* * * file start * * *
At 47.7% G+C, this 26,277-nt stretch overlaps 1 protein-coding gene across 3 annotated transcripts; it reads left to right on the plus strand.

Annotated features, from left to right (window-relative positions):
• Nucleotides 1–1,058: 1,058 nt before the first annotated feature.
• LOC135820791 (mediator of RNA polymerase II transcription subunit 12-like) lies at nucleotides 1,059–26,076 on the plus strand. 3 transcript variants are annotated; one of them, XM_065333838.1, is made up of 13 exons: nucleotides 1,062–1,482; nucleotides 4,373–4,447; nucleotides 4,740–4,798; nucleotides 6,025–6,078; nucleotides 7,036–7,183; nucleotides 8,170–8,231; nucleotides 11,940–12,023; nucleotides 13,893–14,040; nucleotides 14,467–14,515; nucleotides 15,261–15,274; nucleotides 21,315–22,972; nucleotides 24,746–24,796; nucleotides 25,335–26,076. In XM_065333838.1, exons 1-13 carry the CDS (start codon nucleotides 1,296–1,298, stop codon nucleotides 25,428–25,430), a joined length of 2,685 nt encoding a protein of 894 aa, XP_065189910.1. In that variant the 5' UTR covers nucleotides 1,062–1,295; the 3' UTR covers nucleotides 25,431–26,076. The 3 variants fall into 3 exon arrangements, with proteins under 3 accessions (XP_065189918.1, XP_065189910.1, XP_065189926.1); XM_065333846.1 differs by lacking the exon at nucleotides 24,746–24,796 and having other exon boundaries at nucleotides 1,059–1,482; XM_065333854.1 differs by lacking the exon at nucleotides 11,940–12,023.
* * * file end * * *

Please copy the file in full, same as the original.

At 47.7% G+C, this 26,277-nt stretch overlaps 1 protein-coding gene across 3 annotated transcripts; it reads left to right on the plus strand.

Annotated features, from left to right (window-relative positions):
• Nucleotides 1–1,058: 1,058 nt before the first annotated feature.
• LOC135820791 (mediator of RNA polymerase II transcription subunit 12-like) lies at nucleotides 1,059–26,076 on the plus strand. 3 transcript variants are annotated; one of them, XM_065333838.1, is made up of 13 exons: nucleotides 1,062–1,482; nucleotides 4,373–4,447; nucleotides 4,740–4,798; nucleotides 6,025–6,078; nucleotides 7,036–7,183; nucleotides 8,170–8,231; nucleotides 11,940–12,023; nucleotides 13,893–14,040; nucleotides 14,467–14,515; nucleotides 15,261–15,274; nucleotides 21,315–22,972; nucleotides 24,746–24,796; nucleotides 25,335–26,076. In XM_065333838.1, exons 1-13 carry the CDS (start codon nucleotides 1,296–1,298, stop codon nucleotides 25,428–25,430), a joined length of 2,685 nt encoding a protein of 894 aa, XP_065189910.1. In that variant the 5' UTR covers nucleotides 1,062–1,295; the 3' UTR covers nucleotides 25,431–26,076. The 3 variants fall into 3 exon arrangements, with proteins under 3 accessions (XP_065189918.1, XP_065189910.1, XP_065189926.1); XM_065333846.1 differs by lacking the exon at nucleotides 24,746–24,796 and having other exon boundaries at nucleotides 1,059–1,482; XM_065333854.1 differs by lacking the exon at nucleotides 11,940–12,023.